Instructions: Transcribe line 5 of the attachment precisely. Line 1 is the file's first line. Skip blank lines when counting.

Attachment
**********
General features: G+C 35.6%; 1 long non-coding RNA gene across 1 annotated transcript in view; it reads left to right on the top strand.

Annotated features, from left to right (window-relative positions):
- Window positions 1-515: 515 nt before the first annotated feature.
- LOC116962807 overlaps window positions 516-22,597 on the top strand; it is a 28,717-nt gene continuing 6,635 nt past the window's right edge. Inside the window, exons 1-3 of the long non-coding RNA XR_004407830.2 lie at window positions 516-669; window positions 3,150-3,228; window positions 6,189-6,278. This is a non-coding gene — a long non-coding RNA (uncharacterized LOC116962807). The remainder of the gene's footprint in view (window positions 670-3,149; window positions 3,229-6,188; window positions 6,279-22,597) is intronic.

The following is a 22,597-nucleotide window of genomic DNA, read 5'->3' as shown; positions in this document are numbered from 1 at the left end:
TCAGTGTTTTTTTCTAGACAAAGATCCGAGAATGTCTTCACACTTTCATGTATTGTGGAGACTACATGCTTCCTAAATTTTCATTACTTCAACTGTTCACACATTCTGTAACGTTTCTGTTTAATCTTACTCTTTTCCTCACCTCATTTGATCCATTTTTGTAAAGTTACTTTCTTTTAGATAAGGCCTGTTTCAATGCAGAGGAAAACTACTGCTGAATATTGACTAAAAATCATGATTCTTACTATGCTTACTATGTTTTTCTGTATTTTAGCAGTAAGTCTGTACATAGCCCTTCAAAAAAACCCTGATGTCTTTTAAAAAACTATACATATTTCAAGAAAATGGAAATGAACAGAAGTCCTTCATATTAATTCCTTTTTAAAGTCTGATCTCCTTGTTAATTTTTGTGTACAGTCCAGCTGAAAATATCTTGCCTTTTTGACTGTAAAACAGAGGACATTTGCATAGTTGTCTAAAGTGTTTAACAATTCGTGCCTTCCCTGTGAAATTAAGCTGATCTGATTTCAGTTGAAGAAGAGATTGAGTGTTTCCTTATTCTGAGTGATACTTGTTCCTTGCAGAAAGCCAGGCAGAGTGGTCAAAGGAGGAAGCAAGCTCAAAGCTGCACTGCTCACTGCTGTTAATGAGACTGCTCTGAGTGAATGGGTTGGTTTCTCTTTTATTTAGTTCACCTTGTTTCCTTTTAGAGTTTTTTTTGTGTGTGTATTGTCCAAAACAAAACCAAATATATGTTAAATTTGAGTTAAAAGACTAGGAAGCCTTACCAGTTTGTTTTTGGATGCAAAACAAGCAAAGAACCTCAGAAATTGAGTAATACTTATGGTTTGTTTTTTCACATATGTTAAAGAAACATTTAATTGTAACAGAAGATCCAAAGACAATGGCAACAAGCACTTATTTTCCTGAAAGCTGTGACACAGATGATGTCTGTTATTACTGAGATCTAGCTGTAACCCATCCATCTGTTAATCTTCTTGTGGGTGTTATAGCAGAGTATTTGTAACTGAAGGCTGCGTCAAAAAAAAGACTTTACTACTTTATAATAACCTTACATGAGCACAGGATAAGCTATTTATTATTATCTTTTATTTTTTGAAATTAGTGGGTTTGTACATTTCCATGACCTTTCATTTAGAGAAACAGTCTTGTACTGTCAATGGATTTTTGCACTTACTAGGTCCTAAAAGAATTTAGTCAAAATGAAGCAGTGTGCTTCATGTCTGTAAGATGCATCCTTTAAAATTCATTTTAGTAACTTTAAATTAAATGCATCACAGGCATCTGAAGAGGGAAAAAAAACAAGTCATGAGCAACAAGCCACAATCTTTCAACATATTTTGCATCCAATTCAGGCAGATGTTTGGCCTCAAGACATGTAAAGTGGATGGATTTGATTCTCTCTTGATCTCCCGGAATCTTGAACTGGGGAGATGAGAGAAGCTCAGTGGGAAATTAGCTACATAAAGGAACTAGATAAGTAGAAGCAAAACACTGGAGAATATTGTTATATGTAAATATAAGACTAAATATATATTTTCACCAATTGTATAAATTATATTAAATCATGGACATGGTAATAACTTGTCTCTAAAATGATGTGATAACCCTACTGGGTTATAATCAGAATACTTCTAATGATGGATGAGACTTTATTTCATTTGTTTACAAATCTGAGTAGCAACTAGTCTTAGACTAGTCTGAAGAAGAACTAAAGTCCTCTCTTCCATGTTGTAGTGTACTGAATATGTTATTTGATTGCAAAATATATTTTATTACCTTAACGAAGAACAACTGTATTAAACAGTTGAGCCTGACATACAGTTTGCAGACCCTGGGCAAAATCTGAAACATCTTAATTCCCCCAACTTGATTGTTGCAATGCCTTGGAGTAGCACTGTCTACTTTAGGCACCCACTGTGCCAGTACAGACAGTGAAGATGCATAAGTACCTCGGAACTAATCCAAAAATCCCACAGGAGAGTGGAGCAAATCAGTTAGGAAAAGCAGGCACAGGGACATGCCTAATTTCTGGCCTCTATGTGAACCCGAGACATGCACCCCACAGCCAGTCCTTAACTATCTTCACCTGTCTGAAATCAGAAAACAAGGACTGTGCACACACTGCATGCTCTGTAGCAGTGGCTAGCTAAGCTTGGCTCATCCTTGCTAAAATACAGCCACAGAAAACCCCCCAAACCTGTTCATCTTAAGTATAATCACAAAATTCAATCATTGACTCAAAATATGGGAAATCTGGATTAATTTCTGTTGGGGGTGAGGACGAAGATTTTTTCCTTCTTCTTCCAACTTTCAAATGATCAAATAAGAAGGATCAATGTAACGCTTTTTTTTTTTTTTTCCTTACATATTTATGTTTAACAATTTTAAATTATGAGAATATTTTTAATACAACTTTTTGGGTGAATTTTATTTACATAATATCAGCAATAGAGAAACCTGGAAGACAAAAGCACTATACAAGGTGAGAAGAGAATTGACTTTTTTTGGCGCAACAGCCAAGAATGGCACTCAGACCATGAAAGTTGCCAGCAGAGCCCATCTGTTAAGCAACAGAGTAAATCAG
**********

The following is a 22,597-nucleotide window of genomic DNA, read 5'->3' as shown; positions in this document are numbered from 1 at the left end: